Our world has witnessed profound changes in technology, society and citizenship, with a global pandemic disrupting long-standing notions of life and work. The phrase “Future of Work'' has become ubiquitous with the increasing digitalisation of life and work. These changes present numerous avenues for improving productivity, monetising skills and market access to support microentrepreneurship and efficient self-employment. At the same time, they also widen the opportunity and livelihood gap between the digitally skilled and unskilled. This challenge gets magnified for the estimated 100 million Persons with Disabilities (PwD) and 660 million women residing in the country. PwD and women have limited skill acquisition opportunities and thus are at a greater risk of being left behind.

The Skill India Mission launched in 2015 continues a six-decade endeavour to impart vocational skills. The Sector Skill Councils set up under the Skill India Mission have programmes designed specifically for PwD and women. However, the skilling programmes currently underway in India are, perhaps unintentionally, limited by their structure. Many skilling initiatives are demand-driven, i.e, the kind of skills being imparted, along with the number and the demographic profile of the candidates, are dictated by the organisation/industry registering demand for skilled workers. This is a problem because hiring decisions for women and PwDs are often based on a list of vocations deemed “acceptable” or “appropriate” for them. As a result, women continue to be trapped in livelihoods tied to their traditional gender roles. Similarly, PwDs are restricted to jobs considered “doable” depending on the nature and extent of their disability. Thus, the number and type of candidates being skilled are constrained by the imagination and biases of the recruiters.

Designs of skilling programme

There are, of course, perfect rationales for the close relationship between industry demands and the design of skilling programmes: First, these programs are financed by outcome-based funding. The desired outcome in livelihood creation is easier to demonstrate through pay slips from an organised enterprise. Secondly, candidates gravitate towards jobs with established corporations for the pride and security associated with working for them. However, this also means that millions of individuals are skilled in the organised sector, contributing less than 8 per cent of jobs in the economy. Clearly, the current design has a bottleneck limiting its scalability.

To make more scalable and inclusive

The proliferation of digital platforms in India might hold the key to making the skilling programmes more scalable and inclusive. Platforms such as Ola, Uber, Zomato, Urban Company, Upwork, etc. are respected household brands and a symbol of an enterprising India. They are marketplaces adept at matching customers with the suppliers of goods and services. Unlike traditional enterprises, platforms do not have gatekeepers in the form of recruiters or hiring managers stipulating the number and characteristics of the workforce. A skilled worker can simply enroll themselves on a platform and immediately start generating income by completing jobs.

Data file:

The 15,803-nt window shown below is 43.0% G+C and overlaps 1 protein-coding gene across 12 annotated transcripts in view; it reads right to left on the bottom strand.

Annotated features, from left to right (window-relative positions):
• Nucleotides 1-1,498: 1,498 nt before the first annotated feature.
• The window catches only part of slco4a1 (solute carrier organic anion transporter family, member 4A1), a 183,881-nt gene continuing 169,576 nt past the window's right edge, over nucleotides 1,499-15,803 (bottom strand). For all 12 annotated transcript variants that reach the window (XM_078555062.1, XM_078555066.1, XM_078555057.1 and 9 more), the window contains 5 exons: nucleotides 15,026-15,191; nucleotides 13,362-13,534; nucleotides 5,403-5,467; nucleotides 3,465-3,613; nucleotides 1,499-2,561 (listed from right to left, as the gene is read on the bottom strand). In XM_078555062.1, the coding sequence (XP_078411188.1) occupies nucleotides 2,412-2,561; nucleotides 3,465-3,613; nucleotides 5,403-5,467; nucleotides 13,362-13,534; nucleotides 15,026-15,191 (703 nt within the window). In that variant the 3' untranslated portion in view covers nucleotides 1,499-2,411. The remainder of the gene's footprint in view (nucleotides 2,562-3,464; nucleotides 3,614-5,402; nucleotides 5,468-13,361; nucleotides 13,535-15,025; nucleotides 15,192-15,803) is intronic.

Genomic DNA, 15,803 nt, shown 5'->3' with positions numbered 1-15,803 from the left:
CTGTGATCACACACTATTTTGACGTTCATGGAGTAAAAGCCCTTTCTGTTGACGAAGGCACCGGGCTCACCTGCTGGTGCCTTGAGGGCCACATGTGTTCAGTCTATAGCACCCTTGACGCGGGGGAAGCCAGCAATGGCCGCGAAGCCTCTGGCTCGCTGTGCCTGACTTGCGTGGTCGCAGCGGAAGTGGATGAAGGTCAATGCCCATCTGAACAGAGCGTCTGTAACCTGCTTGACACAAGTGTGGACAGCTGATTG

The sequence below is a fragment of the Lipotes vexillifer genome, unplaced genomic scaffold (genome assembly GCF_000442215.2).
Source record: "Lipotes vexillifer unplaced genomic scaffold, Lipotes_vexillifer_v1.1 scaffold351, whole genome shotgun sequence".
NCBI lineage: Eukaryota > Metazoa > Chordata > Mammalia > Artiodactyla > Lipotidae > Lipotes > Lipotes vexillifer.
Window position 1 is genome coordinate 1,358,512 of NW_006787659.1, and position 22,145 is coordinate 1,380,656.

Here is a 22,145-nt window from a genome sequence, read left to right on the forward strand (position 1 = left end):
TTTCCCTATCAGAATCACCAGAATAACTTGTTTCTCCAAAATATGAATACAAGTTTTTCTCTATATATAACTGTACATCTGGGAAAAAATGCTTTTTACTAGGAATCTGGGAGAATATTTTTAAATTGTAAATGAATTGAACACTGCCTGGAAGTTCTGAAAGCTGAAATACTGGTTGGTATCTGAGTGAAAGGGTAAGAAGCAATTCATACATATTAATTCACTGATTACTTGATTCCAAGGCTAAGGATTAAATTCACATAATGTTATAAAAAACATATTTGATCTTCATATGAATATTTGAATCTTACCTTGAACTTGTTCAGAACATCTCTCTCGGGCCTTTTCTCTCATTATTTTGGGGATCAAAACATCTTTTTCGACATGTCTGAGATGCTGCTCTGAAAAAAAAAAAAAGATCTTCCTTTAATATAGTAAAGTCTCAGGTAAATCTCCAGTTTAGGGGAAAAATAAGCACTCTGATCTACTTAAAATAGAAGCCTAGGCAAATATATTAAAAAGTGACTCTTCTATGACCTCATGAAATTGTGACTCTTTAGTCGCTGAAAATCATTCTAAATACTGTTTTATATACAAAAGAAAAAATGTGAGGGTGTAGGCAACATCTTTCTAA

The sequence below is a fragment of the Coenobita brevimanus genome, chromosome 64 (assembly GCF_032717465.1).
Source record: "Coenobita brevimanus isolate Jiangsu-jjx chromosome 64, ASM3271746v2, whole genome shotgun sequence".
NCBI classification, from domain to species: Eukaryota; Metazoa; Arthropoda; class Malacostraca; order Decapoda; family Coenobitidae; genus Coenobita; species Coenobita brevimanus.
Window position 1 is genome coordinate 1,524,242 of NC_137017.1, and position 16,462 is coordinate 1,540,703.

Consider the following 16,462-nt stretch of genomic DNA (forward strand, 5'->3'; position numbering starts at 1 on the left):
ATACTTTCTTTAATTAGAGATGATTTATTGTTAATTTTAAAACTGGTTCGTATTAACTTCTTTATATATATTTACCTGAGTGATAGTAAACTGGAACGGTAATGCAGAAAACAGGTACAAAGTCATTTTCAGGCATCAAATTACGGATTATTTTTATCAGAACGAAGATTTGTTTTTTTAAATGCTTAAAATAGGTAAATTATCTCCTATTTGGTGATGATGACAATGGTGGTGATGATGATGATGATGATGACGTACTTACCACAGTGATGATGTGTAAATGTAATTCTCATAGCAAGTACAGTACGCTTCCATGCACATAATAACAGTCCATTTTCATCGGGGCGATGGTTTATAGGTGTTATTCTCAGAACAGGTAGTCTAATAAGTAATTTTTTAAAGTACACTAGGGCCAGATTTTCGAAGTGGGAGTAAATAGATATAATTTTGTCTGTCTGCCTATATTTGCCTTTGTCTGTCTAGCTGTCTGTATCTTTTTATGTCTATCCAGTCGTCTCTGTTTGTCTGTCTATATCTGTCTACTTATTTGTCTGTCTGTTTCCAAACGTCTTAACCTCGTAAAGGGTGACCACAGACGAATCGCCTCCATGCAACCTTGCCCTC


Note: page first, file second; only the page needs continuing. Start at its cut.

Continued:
A recent report, Unlocking Jobs in The Platform Economy provides evidence that platform jobs offer greater flexibility along with a higher earning opportunity for workers. The report also demonstrates the inclusive nature of platforms, creating opportunities for women and PwDs in various jobs ranging from home services to logistics and fulfilment. In addition to flexibility, higher-earning opportunity and inclusivity, India’s latest labour welfare legislation Code on Social Security, 2020, seeks to provide a safety net, making platform work more rewarding and attractive for the workers.

Platforms are located right at the centre of the evolving future of work. Low entry barriers and high absorption capacity represent scalable and inclusive placement destinations for skilling programmes. Additionally, the jobs on many of these platforms can be broken down into specific skills to train candidates at scale. Furthermore, this category of work fits within the demands of outcome-based funding. Once enrolled with a platform, workers get detailed records of hours worked and income generated which can prove livelihood creation. Workers can also take pride in being associated with platforms as the poster child of the new economy.

With platform jobs, skilling programmes have an opportunity to train a diverse set of candidates from otherwise non-traditional backgrounds such as women and PwDs. What’s more, in training individuals for platform work, skilling programmes will help improve digital literacy. Individuals trained for these jobs will utilise other digital services from banking, payments, and job search, to social media, commerce, and entertainment. Thus, skilling programmes can prepare these candidates to unlock various benefits of the digital economy.

India’s much-touted demographic dividend will peak in 2022 when the country has the largest working-age population in the world. However, it is doubtful that we will be able to fully capitalise on it using the existing models of skilling.

Today, on World Youth Skills Day, we must confront the reality that India needs a pivot in its skilling strategy. The burgeoning Platform Economy represents a scalable and inclusive job creation engine needed for a successful pivot. It��s time to seize the opportunity to reimagine skilling programmes and empower our workforce to thrive in the future of work. Apoorv heads Accessibility & Inclusion research and advocacy at the Ola Mobility Institute (OMI). Sreelakshmi is Research Associate at OMI, looking into issues in Future of Work .